Lloyd back from Chile, ready for The Farm

The Stanford football universe was a different place when Dallas Lloyd left on his LDS mission to Chile in the summer of 2010.
The Cardinal was coming off an 8-5 season, and the college football world was wondering how Stanford would cope with the loss of Heisman Trophy runner-up Toby Gerhart. At the time, Jim Harbaugh was still the head coach, Vic Fangio was a relative unknown entity (at least to Stanford fans), and Andrew Luck wasn't yet Andrew Luck.
Then again, Lloyd wasn't the same person, either. His 18-month mission in South America made a profound impact on Lloyd and the way he views life.
"It was great," Lloyd said. "It was the best experience of my life."
"I wish I could express how I really feel and I wish I could tell you everything that I learned but I can't," Lloyd said. "But just to kind of sum it up, I would say that when I was serving other people and when I'm putting other people first is when I'm happiest. I mean I was 18 when I left, so an 18-year-old kid, it's really hard for an 18-year-old kid to learn that type of lesson and I think it took for me moving to South America and doing all these kinds of things to actually learn that lesson."
But when Lloyd arrived in Chile, he had trouble acclimating to the new environment.
"I'm not going to lie, it was definitely the most humbling experience of my life because being there, my first month I can't understand anybody," Lloyd said. "I'm not really sure what's going on, like how am I supposed to help this person if I can't even talk to them?
"But once I decided that I should stop thinking about myself and just start thinking about others and what they need, that's when I was really happy and when everything just started to go well for me down there."
And towards the end of his trip, he found it difficult to leave.
"When the time came for me to come home it was really hard to say goodbye to the people because you give them everything you have for two years and now it's time to say goodbye and to move on with your life," Lloyd said.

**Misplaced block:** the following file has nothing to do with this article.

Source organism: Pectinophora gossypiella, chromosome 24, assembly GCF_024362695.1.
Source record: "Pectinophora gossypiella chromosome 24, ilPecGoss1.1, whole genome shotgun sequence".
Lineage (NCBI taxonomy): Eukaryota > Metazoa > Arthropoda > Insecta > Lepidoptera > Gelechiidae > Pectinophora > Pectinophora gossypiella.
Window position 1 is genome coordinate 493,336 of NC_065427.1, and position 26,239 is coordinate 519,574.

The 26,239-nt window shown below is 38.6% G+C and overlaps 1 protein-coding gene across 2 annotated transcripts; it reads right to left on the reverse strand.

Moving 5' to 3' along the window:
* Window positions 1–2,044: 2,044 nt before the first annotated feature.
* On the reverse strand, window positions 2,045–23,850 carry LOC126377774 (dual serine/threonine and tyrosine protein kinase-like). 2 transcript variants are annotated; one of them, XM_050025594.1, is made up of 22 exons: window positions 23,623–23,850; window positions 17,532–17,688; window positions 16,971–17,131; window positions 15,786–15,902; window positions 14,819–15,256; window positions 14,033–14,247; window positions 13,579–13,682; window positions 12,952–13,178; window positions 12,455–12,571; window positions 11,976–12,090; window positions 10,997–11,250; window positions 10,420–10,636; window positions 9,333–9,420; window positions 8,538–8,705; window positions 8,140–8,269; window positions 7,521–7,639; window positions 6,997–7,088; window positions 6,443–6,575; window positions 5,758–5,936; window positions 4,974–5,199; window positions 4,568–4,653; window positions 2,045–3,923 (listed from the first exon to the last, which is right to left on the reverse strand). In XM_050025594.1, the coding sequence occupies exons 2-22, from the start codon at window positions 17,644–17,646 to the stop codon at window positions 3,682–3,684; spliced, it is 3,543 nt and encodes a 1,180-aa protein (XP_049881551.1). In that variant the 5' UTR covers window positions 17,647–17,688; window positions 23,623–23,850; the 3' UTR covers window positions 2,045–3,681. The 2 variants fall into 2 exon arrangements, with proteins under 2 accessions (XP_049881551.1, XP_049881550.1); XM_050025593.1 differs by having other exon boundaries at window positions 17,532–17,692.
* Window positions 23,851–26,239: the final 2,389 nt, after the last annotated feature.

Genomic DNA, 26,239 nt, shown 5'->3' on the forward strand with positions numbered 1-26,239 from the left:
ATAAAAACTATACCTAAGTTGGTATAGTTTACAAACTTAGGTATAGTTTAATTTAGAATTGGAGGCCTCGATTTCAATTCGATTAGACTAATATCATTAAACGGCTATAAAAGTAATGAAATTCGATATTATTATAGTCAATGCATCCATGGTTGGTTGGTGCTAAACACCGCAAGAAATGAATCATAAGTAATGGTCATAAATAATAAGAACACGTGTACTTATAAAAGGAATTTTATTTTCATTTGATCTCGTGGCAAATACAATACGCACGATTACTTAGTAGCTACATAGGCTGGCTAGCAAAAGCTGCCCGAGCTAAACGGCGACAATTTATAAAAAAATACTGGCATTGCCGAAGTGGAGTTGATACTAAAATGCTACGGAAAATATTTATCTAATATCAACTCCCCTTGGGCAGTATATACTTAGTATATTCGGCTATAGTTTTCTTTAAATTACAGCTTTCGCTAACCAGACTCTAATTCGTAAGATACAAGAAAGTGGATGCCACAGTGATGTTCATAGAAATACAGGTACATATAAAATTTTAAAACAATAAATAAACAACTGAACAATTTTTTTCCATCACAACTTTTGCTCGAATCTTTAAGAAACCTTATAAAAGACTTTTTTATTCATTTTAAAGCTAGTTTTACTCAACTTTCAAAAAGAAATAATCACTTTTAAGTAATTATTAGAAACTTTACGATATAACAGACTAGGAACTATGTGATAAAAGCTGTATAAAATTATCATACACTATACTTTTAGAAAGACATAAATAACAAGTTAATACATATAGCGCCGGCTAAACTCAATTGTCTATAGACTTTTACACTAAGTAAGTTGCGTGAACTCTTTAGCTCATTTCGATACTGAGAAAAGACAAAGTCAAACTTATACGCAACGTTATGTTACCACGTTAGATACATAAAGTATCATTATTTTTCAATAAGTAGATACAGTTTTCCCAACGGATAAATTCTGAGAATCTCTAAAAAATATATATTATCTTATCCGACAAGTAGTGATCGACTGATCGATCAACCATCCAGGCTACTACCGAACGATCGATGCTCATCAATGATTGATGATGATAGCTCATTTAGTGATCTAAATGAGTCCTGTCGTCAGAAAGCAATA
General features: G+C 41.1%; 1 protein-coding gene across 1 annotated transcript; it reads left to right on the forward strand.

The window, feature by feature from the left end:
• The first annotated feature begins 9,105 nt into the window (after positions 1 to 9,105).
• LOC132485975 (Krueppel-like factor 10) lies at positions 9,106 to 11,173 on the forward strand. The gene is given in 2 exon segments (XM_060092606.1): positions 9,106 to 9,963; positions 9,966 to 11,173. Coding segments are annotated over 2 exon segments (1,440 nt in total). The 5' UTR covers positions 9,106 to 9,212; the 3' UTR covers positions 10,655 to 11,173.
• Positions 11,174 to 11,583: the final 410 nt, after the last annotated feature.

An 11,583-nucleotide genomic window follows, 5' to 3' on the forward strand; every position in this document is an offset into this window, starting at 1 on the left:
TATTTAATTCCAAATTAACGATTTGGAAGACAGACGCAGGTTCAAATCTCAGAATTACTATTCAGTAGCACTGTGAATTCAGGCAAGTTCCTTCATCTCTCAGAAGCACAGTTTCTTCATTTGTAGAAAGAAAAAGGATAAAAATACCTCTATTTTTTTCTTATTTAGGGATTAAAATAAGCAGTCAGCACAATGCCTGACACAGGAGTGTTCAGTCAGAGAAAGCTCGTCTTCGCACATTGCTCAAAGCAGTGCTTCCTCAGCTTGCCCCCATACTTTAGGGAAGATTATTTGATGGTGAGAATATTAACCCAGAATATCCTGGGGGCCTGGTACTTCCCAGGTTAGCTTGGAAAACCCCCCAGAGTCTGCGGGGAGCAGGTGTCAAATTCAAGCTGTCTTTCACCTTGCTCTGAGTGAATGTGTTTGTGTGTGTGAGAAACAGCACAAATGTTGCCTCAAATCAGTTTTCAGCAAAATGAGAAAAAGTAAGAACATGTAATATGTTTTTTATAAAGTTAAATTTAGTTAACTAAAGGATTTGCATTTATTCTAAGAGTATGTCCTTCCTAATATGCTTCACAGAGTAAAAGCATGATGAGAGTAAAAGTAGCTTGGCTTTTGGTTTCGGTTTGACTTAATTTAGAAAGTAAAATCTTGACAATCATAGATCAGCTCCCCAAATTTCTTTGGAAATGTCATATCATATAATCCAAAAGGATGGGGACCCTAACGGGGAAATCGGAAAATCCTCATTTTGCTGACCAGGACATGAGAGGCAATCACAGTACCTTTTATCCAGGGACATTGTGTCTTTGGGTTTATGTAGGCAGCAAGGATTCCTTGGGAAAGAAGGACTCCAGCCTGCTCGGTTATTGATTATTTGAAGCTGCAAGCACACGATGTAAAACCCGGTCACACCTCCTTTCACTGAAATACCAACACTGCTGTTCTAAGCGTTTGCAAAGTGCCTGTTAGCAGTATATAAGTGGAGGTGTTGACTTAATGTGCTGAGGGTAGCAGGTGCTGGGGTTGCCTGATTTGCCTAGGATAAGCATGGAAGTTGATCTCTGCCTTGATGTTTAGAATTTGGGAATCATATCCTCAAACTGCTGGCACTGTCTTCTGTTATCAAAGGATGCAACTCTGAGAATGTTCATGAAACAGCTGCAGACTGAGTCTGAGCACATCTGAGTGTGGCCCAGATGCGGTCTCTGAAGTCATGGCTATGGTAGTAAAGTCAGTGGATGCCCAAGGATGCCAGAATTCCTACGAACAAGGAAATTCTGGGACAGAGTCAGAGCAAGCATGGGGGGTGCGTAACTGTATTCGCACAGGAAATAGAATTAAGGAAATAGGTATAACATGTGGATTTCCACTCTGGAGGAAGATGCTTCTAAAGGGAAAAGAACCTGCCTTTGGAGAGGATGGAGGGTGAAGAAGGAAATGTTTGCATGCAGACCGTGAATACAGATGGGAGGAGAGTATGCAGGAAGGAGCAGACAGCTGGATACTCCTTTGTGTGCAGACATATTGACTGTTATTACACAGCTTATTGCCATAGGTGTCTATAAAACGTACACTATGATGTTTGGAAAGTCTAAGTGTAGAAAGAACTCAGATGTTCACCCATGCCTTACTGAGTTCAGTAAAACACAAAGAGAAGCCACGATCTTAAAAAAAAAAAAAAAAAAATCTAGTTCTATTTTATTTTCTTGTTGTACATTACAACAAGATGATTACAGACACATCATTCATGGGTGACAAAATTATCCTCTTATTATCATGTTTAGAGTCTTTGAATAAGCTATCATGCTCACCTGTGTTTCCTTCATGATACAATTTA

Although Lloyd's primary focus while in Chile was on his missionary work, he did find some time to stay updated on the happenings in the Stanford football world. Lloyd kept in touch with his former regional recruiter Lance Anderson, as well as David Shaw, and received regular email updates on the team.
"I'm really close to coach Lance Anderson because he was the recruiting coordinator for Utah and also I was close to Coach Shaw before Coach Harbaugh left so I kept in touch with the both of them," Lloyd said. "They knew that I was focused and they didn't want to distract me, but I talked to Coach Anderson and I told him to send me the stats and how we were doing that game and stuff because even though I was in South America I still felt like I was part of the team. I took a football with me, played catch whenever I could. There wasn't a lot of time for that but I did what I could."
Lloyd said that hearing about Stanford's success validated his decision to select the Cardinal.
"Every time I would hear from Stanford I would feel even better and better about the decision I made to be a part of the Stanford football team," Lloyd said. "At first, I'm not going to lie, it made me homesick and it made me want to be on the field, but after a while I just felt at peace with myself and the decision I made."
After a year and a half in South America, Lloyd returned to his home in Utah last month. As was the case in his few first months in Chile, Lloyd had to make an adjustment to a new culture and way of life.
"It was kind of a culture shock at first to come home and just to see how blessed we really are, those of us who live here in the United States," Lloyd said. "It was a beautiful reunion with my family. I'm sure you can imagine not seeing your family for two years, coming home and seeing my little brother who's going to be a senior this year, he had grown so much, and my two little sisters."